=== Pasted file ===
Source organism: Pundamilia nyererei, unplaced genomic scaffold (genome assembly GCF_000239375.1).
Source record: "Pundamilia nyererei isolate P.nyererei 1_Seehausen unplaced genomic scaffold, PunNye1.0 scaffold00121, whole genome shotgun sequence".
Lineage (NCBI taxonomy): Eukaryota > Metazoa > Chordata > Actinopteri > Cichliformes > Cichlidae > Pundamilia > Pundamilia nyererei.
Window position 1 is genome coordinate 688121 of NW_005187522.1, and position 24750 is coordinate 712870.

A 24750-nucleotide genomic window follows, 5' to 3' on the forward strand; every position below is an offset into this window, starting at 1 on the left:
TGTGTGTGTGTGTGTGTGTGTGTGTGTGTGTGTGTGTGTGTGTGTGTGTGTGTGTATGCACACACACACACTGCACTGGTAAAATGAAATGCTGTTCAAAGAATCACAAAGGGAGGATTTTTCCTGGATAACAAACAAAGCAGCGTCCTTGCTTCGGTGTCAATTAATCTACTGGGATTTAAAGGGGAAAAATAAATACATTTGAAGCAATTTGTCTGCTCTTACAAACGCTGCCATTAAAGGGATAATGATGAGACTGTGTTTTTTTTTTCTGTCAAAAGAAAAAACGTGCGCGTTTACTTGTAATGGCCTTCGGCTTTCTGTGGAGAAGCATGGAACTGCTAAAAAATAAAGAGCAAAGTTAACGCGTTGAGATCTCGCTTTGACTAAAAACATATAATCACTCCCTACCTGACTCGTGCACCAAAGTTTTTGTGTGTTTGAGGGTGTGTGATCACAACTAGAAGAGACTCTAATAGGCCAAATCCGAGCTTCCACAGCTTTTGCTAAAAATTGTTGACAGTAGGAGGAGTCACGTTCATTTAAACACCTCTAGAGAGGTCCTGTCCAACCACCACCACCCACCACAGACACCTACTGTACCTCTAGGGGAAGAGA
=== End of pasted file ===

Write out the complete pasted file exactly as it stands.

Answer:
Source organism: Pundamilia nyererei, unplaced genomic scaffold (genome assembly GCF_000239375.1).
Source record: "Pundamilia nyererei isolate P.nyererei 1_Seehausen unplaced genomic scaffold, PunNye1.0 scaffold00121, whole genome shotgun sequence".
Lineage (NCBI taxonomy): Eukaryota > Metazoa > Chordata > Actinopteri > Cichliformes > Cichlidae > Pundamilia > Pundamilia nyererei.
Window position 1 is genome coordinate 688121 of NW_005187522.1, and position 24750 is coordinate 712870.

A 24750-nucleotide genomic window follows, 5' to 3' on the forward strand; every position below is an offset into this window, starting at 1 on the left:
TGTGTGTGTGTGTGTGTGTGTGTGTGTGTGTGTGTGTGTGTGTGTGTGTGTGTGTATGCACACACACACACTGCACTGGTAAAATGAAATGCTGTTCAAAGAATCACAAAGGGAGGATTTTTCCTGGATAACAAACAAAGCAGCGTCCTTGCTTCGGTGTCAATTAATCTACTGGGATTTAAAGGGGAAAAATAAATACATTTGAAGCAATTTGTCTGCTCTTACAAACGCTGCCATTAAAGGGATAATGATGAGACTGTGTTTTTTTTTTCTGTCAAAAGAAAAAACGTGCGCGTTTACTTGTAATGGCCTTCGGCTTTCTGTGGAGAAGCATGGAACTGCTAAAAAATAAAGAGCAAAGTTAACGCGTTGAGATCTCGCTTTGACTAAAAACATATAATCACTCCCTACCTGACTCGTGCACCAAAGTTTTTGTGTGTTTGAGGGTGTGTGATCACAACTAGAAGAGACTCTAATAGGCCAAATCCGAGCTTCCACAGCTTTTGCTAAAAATTGTTGACAGTAGGAGGAGTCACGTTCATTTAAACACCTCTAGAGAGGTCCTGTCCAACCACCACCACCCACCACAGACACCTACTGTACCTCTAGGGGAAGAGA